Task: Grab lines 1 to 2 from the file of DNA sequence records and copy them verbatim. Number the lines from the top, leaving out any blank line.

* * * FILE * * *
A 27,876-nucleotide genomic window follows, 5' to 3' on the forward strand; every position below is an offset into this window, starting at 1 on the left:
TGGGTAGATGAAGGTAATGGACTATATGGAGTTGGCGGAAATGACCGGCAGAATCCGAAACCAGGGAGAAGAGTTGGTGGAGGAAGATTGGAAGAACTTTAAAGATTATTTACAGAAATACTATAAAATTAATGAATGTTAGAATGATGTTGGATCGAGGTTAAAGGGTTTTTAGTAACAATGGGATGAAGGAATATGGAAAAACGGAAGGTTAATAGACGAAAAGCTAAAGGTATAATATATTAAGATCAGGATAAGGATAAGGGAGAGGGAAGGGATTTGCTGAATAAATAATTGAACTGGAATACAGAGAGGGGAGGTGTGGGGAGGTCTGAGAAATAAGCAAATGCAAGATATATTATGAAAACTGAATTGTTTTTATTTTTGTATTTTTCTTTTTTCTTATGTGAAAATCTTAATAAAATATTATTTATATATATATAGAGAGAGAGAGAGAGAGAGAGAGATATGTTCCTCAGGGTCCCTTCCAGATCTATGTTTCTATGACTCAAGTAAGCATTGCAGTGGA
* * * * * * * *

A 27,876-nucleotide genomic window follows, 5' to 3' on the forward strand; every position below is an offset into this window, starting at 1 on the left:
TGGGTAGATGAAGGTAATGGACTATATGGAGTTGGCGGAAATGACCGGCAGAATCCGAAACCAGGGAGAAGAGTTGGTGGAGGAAGATTGGAAGAACTTTAAAGATTATTTACAGAAATACTATAAAATTAATGAATGTTAGAATGATGTTGGATCGAGGTTAAAGGGTTTTTAGTAACAATGGGATGAAGGAATATGGAAAAACGGAAGGTTAATAGACGAAAAGCTAAAGGTATAATATATTAAGATCAGGATAAGGATAAGGGAGAGGGAAGGGATTTGCTGAATAAATAATTGAACTGGAATACAGAGAGGGGAGGTGTGGGGAGGTCTGAGAAATAAGCAAATGCAAGATATATTATGAAAACTGAATTGTTTTTATTTTTGTATTTTTCTTTTTTCTTATGTGAAAATCTTAATAAAATATTATTTATATATATATAGAGAGAGAGAGAGAGAGAGAGAGATATGTTCCTCAGGGTCCCTTCCAGATCTATGTTTCTATGACTCAAGTAAGCATTGCAGTGGA